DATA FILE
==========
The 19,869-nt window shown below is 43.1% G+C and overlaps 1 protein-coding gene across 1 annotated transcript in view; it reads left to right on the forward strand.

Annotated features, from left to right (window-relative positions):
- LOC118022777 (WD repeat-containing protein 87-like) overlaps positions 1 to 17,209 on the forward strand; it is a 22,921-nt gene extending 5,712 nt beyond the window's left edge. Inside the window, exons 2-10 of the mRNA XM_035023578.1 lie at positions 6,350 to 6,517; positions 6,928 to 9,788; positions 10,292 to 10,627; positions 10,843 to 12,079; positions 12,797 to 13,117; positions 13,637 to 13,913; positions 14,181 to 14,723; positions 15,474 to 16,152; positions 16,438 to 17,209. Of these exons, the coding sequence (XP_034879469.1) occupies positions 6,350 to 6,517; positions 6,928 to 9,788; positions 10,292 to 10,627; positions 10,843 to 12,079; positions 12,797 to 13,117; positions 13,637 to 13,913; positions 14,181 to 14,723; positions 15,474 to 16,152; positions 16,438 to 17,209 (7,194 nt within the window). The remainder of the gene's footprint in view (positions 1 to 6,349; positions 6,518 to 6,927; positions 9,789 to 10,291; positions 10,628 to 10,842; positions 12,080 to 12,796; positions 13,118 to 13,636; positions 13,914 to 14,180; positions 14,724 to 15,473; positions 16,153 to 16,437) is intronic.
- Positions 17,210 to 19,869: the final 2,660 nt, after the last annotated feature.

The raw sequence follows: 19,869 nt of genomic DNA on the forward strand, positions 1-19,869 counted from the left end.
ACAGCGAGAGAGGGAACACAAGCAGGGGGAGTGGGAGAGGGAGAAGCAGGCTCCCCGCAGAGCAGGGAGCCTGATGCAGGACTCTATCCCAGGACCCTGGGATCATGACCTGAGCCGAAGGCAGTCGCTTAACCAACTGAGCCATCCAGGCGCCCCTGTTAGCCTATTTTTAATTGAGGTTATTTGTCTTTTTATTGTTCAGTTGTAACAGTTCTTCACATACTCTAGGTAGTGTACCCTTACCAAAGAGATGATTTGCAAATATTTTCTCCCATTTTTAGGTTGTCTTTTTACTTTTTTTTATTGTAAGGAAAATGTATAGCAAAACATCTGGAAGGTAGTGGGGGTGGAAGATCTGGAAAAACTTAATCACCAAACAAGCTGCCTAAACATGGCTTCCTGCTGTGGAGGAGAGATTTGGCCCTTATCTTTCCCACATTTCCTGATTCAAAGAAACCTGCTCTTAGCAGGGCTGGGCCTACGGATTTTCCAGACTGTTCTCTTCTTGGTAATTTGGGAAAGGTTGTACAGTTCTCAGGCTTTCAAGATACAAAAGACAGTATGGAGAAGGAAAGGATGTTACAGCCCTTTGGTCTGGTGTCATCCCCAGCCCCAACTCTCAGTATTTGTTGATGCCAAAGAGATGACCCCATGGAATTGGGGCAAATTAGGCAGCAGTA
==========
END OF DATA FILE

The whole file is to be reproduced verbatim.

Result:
The 19,869-nt window shown below is 43.1% G+C and overlaps 1 protein-coding gene across 1 annotated transcript in view; it reads left to right on the forward strand.

Annotated features, from left to right (window-relative positions):
- LOC118022777 (WD repeat-containing protein 87-like) overlaps positions 1 to 17,209 on the forward strand; it is a 22,921-nt gene extending 5,712 nt beyond the window's left edge. Inside the window, exons 2-10 of the mRNA XM_035023578.1 lie at positions 6,350 to 6,517; positions 6,928 to 9,788; positions 10,292 to 10,627; positions 10,843 to 12,079; positions 12,797 to 13,117; positions 13,637 to 13,913; positions 14,181 to 14,723; positions 15,474 to 16,152; positions 16,438 to 17,209. Of these exons, the coding sequence (XP_034879469.1) occupies positions 6,350 to 6,517; positions 6,928 to 9,788; positions 10,292 to 10,627; positions 10,843 to 12,079; positions 12,797 to 13,117; positions 13,637 to 13,913; positions 14,181 to 14,723; positions 15,474 to 16,152; positions 16,438 to 17,209 (7,194 nt within the window). The remainder of the gene's footprint in view (positions 1 to 6,349; positions 6,518 to 6,927; positions 9,789 to 10,291; positions 10,628 to 10,842; positions 12,080 to 12,796; positions 13,118 to 13,636; positions 13,914 to 14,180; positions 14,724 to 15,473; positions 16,153 to 16,437) is intronic.
- Positions 17,210 to 19,869: the final 2,660 nt, after the last annotated feature.

The raw sequence follows: 19,869 nt of genomic DNA on the forward strand, positions 1-19,869 counted from the left end.
ACAGCGAGAGAGGGAACACAAGCAGGGGGAGTGGGAGAGGGAGAAGCAGGCTCCCCGCAGAGCAGGGAGCCTGATGCAGGACTCTATCCCAGGACCCTGGGATCATGACCTGAGCCGAAGGCAGTCGCTTAACCAACTGAGCCATCCAGGCGCCCCTGTTAGCCTATTTTTAATTGAGGTTATTTGTCTTTTTATTGTTCAGTTGTAACAGTTCTTCACATACTCTAGGTAGTGTACCCTTACCAAAGAGATGATTTGCAAATATTTTCTCCCATTTTTAGGTTGTCTTTTTACTTTTTTTTATTGTAAGGAAAATGTATAGCAAAACATCTGGAAGGTAGTGGGGGTGGAAGATCTGGAAAAACTTAATCACCAAACAAGCTGCCTAAACATGGCTTCCTGCTGTGGAGGAGAGATTTGGCCCTTATCTTTCCCACATTTCCTGATTCAAAGAAACCTGCTCTTAGCAGGGCTGGGCCTACGGATTTTCCAGACTGTTCTCTTCTTGGTAATTTGGGAAAGGTTGTACAGTTCTCAGGCTTTCAAGATACAAAAGACAGTATGGAGAAGGAAAGGATGTTACAGCCCTTTGGTCTGGTGTCATCCCCAGCCCCAACTCTCAGTATTTGTTGATGCCAAAGAGATGACCCCATGGAATTGGGGCAAATTAGGCAGCAGTA